What does it actually mean to be effective?

So what does it mean to be effective? In other words how do I ensure I get the right things done and am not just busy for the sake of being busy? Effectiveness (doing the right thing) has to come before efficiency (doing more things in less time). This is powerfully illustrated in the 8 minute video below:

Here are some practical examples of this:

  • As you plan your day how do you know what are the most important things for you to do? What determines your first priorities? Is it urgency, your values? Or is it a clear compelling purpose you have thought through and articulated?
  • What do you do when you feel torn between different roles in your life, such as work and family or contributing to a worthy cause or developing yourself? Does being ‘balanced’ mean running between the different bases of your life fast enough to touch them all?
  • Suppose you have planned your day and someone comes to you saying they have an ‘urgent’ need . How do you know whether the best thing to do is to change your priorities? Can you make that change with the confidence and peace that you are putting first things first? Or are you being driven by whatever is latest and loudest in your life?
  • Or suppose as you go through your day an unexpected opportunity lands on your lap? How do you know whether the best thing to do is to respond to that opportunity or stick to your original plan?

I have to confess that although I am writing about this, for me it too is a daily battle to keep focussed on my most important priorities and remember “The main thing is to keep the main thing the main thing.” Yes I frequently get it wrong, but I trust over time my choices are getting more effective.

Effectiveness is best defined as getting the results you want in a way that enables you to get even greater results in the future. This is about success that endures, is sustainable and is balanced in all areas of life and not just one part.

There are three key elements to personal effectiveness:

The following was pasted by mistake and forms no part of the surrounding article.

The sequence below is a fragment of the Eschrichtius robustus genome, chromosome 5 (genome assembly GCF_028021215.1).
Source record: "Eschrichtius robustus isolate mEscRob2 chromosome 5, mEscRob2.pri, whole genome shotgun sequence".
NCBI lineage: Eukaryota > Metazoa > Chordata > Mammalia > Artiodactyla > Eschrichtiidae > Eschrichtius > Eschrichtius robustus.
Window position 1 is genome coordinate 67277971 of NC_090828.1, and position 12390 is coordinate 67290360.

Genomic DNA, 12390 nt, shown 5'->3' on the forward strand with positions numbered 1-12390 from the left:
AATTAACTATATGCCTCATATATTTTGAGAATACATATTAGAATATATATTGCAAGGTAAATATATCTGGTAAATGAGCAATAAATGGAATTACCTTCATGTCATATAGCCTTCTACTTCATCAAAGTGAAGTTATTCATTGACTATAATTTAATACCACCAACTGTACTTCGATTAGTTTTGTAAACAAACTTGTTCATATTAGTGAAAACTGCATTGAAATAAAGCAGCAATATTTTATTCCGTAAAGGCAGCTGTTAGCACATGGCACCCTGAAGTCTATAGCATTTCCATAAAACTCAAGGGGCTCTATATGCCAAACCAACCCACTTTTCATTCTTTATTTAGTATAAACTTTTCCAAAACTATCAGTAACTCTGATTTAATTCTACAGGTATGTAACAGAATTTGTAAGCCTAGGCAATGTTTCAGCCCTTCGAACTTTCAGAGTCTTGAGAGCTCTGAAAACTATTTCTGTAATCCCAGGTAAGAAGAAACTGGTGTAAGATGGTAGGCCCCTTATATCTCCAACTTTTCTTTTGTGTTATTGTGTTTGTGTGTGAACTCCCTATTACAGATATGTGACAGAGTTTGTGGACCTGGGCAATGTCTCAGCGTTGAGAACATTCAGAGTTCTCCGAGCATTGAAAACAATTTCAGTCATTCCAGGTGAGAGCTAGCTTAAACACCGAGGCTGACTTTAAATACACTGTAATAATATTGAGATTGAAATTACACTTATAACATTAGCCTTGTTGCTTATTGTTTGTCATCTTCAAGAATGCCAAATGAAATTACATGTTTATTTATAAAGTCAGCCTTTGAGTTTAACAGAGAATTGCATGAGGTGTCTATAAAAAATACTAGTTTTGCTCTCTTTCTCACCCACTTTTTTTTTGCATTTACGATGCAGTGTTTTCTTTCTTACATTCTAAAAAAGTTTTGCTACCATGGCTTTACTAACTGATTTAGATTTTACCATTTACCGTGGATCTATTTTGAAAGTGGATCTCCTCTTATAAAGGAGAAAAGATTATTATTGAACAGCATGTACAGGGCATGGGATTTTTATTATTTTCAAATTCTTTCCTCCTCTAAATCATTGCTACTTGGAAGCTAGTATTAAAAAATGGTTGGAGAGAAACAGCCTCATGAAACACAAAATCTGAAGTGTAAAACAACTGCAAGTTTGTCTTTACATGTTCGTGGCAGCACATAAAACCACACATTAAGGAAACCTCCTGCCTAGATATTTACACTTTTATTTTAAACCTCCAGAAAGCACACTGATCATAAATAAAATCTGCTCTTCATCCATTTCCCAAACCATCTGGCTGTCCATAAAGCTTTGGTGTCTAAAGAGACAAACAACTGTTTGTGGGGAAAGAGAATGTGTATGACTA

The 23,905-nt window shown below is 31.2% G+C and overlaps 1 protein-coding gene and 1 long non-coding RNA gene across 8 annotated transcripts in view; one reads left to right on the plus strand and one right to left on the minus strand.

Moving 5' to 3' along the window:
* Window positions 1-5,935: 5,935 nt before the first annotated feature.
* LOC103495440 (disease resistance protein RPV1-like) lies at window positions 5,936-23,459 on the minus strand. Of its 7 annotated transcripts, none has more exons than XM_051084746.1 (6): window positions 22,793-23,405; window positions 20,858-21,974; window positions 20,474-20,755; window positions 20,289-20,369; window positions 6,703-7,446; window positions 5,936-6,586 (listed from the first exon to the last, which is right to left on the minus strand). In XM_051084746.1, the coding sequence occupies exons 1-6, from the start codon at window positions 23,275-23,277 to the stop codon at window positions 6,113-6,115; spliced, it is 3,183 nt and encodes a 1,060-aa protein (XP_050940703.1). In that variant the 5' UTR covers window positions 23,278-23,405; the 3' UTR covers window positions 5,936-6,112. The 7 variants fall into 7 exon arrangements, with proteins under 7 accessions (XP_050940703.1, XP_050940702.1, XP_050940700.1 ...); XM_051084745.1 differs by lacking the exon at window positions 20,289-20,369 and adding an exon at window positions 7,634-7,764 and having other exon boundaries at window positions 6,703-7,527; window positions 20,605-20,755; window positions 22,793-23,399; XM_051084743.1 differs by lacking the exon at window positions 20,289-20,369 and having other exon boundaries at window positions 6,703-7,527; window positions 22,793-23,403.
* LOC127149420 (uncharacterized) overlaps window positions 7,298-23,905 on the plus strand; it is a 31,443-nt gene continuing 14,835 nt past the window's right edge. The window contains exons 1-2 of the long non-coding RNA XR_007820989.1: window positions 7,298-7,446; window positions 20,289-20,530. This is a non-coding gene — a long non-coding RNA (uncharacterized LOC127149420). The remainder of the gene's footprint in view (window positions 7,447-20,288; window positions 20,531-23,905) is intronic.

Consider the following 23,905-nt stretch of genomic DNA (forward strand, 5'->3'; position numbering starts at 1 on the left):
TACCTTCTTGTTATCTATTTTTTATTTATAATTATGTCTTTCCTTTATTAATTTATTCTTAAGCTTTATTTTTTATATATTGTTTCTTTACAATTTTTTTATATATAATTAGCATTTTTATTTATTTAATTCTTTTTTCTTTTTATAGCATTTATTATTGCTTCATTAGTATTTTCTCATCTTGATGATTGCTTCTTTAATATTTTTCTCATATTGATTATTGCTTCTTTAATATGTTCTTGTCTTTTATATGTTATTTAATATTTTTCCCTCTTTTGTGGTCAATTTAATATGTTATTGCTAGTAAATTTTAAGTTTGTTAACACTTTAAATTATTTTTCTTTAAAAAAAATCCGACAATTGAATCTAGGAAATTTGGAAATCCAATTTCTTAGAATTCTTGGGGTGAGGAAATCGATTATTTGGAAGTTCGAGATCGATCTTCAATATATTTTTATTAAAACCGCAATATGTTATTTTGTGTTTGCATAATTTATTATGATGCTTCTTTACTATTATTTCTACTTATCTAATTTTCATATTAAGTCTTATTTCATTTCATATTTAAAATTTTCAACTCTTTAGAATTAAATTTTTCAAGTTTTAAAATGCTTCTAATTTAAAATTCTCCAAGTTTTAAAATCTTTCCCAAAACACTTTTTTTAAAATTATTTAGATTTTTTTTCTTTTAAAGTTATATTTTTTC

– You know what the important things to be done are.
– You know how to do them
– You are actually motivated to do what it takes and they become habitual.

Without these three pre-requisites you cannot truly be effective. Because this is often not easy to achieve, we tend to focus more on speed and convenience – hence we spend more time on efficiency.

How does the video and these thoughts on effectiveness apply in your own life?

For more on being effective also see Time Management Part 3 and The top 5 regrets of the dying at How Would You Define Success Part 3

These ideas are taken from the work of the late Stephen R, Covey. For more on his work see Podcast #010

Why making a decision can be so hard

Choices! Every day we have to make them. Over the last few decades the number of choices we have had to make has increased dramatically. And it can feel exhausting. The short 5 minute video below humorously and helpfully explains this:

This issue of overwhelming choices has been exponentially increasing to have a dramatic impact on our often already busy and over-streteched lives.

It was back in the 1990s that perhaps Peter Drucker first predicated this decision fatigue when he wrote:

“In a few hundred years, when the history of the our time is written from a long term perspective, it is likely that the most important event those historians will see is not technology, not the Internet, not e-commerce. It is the unprecedented change in the human condition. For the first time – literally – substantial and rapidly growing numbers of people have choices. For the first time they will have to manage themselves. And society is totally unprepared for it.”

Drucker was right when he said we as a society have been totally unprepared for this dramatic shift, particularly in the industrialised world.
What he is saying is that the biggest change in society that has crept up on us is the huge array of choices in modern life. Those choices range from what cereal am I going to have in the morning (according to Wikipedia there are over 500 in the Western world!) to all the things I can choose to do with my time.

This has gradually and exponentially increased such that we initially hardly noticed it, but it has now added an extra layer of stress and complexity to our already busy lives. As the video describes apparently in 1990 the average American supermarket had 9,000 products to choose from. By 2015 that had shot up dramatically to 40,000. Apparently we need only about 150 to fulfil our general day to day needs. And that is just in the area of food shopping.

It is rather like the proverbial frog in the water pot. Gradually the temperature is being increased and we are beginning to boil! Some have estimated that the average person in the Western world has to make as many as 35,000 decisions every day. That in of itself sounds exhausting!

Why does this matter?

What does it mean to live with intention?

I don’t know who originally said it, but apparently there are only 3 kinds of people in the world. Those who make things happen; those who watch things happen; and those who say, “What happened?”!